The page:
A female Anopheles albimanus mosquito - a vector of malaria, predominantly in Central America (Photo: James Gathany)
Professor Alan Cowman from the Walter and Eliza Hall Institute in Melbourne, Australia. (Photo: Walter and Eliza Hall Institute of Medical Research)
There were 247 million cases of malaria and 881,000 deaths worldwide from the disease in 2006, making it one of the world’s most common infectious diseases and an enormous public health problem, particularly in poverty stricken areas. We’ve previously looked at various proposals to fight the disease, from targeting the mosquitoes that spread it, to research into a possible vaccine. Now researchers at the Walter and Eliza Hall Institute in Melbourne, Australia, working in collaboration with researchers from the US, Japan and Canada, have renewed hopes by creating a weakened strain of the malaria parasite that will be used as a live vaccine against the disease. Human trials will begin in 2010.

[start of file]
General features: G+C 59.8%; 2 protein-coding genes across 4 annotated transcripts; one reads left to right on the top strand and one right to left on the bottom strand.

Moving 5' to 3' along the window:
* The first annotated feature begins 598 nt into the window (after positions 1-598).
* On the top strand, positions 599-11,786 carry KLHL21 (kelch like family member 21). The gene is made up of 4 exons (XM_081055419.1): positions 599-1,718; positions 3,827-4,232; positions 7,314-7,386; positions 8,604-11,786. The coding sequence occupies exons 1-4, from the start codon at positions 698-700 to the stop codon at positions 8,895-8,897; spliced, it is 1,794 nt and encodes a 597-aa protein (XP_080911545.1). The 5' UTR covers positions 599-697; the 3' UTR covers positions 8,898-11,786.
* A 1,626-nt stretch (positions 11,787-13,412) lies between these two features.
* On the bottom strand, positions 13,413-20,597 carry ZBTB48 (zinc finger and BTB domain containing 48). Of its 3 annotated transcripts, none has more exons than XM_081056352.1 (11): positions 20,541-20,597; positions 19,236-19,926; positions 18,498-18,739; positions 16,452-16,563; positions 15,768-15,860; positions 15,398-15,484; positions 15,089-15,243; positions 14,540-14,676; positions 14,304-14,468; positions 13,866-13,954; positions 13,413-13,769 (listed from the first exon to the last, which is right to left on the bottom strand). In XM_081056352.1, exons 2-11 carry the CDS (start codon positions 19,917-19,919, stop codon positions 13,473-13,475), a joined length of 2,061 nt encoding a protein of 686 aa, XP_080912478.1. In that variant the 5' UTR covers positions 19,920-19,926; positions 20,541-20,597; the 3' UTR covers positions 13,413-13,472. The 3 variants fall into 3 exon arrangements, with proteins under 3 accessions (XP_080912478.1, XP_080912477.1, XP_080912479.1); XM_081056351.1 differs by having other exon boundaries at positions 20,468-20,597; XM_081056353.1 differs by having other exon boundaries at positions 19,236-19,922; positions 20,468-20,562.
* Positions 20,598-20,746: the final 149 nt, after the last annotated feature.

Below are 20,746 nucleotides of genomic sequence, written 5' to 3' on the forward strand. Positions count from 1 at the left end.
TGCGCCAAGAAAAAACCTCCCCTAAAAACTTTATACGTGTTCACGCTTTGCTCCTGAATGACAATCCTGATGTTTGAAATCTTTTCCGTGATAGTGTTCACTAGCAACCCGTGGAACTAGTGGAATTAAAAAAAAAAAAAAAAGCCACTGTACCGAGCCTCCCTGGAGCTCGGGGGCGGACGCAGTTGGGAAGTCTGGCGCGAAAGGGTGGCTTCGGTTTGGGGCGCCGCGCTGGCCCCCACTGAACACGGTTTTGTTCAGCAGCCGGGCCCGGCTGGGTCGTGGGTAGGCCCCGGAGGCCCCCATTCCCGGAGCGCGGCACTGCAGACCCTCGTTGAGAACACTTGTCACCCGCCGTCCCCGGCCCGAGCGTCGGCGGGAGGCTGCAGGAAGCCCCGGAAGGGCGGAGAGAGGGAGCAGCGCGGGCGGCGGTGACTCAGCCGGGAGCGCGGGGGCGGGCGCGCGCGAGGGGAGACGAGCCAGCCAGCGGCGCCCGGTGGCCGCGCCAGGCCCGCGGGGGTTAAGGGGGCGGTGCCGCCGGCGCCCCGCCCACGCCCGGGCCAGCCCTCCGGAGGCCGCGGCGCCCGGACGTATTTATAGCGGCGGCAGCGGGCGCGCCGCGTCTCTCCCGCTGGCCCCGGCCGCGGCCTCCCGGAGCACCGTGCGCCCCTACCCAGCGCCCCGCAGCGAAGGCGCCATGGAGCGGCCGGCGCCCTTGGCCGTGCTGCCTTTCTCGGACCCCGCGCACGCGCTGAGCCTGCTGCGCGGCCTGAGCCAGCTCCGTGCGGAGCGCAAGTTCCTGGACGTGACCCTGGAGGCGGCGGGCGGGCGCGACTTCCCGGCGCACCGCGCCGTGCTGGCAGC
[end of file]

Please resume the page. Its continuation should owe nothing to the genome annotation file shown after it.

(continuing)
Other Images from this Gallery